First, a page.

At the start of development, the player character behaved the same way when both colored and neutral.  This highly devalued the neutral color, because there was no benefit to the risk of being detected.  In the current version of the game, changing colors enters the player into a stealth mode, which slows the player down and prevents them from jumping, which they are capable of doing while neutrally colored.  Therefore, the player must balance the risk of being detected, which can’t happen while colored, with the reward of moving faster, which is only possible when the player is neutral.  Because both options are balanced, players will get to choose the option and playstyle that feels the most comfortable to them.

Two Game Cameras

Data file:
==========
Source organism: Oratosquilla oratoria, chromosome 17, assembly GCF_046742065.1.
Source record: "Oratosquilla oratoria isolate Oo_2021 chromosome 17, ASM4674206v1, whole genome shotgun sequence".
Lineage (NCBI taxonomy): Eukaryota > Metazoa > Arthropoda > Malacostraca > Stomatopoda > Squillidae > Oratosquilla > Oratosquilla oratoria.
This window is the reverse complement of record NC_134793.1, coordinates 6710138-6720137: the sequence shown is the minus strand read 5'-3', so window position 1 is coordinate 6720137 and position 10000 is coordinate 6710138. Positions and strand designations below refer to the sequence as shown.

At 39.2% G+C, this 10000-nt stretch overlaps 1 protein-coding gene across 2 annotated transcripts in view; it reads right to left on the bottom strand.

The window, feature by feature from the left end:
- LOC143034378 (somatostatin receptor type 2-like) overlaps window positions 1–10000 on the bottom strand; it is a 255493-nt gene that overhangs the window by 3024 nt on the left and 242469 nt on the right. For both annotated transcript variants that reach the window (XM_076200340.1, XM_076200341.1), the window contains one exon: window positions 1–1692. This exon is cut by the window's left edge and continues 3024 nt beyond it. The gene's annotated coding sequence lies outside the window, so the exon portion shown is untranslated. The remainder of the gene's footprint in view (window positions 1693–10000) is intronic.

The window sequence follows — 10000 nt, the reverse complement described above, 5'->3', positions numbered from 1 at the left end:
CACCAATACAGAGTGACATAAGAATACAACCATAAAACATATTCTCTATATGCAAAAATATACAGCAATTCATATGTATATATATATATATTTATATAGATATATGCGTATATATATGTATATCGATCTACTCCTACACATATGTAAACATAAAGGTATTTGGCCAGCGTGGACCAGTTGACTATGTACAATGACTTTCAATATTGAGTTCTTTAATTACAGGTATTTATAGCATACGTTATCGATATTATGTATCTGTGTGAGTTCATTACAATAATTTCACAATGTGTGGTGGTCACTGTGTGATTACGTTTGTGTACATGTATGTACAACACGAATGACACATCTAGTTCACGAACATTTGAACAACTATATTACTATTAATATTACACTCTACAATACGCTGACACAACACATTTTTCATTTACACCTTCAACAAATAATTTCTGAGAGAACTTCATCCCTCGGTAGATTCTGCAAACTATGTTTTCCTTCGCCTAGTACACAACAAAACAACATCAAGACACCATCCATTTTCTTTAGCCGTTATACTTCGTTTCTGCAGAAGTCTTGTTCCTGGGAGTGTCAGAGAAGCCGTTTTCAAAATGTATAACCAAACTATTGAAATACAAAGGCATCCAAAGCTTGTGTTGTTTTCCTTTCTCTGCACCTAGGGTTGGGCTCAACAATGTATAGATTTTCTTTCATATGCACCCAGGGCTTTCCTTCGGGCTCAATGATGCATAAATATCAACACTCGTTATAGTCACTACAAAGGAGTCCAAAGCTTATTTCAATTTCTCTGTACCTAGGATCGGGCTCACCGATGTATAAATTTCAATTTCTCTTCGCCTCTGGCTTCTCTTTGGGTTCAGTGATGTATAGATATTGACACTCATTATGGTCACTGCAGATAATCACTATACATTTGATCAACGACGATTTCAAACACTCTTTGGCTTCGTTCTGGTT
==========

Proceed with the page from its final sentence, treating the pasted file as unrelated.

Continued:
There are two types of cameras in the game, and each promotes a different sort of player activity. One is a more distant camera, which is centered on the middle of the level. This allows the player to spin around the level, gaining a wide view and understanding of what is going on anywhere in the level. The other is a closer camera, which is centered on the player character. This allows the player to zoom in close, so they can perform more accurate jumps.

Enemies and the Eye

Enemies are the allies of the eye, and seek to aid it in detecting or dislodging the player.  However, in order to ensure that the enemies do not become more threatening than the eye, we did not design any of the enemies to be immediately deadly to the player.  In fact, players can often recover from accidentally interacting with an enemy.

Enemy Design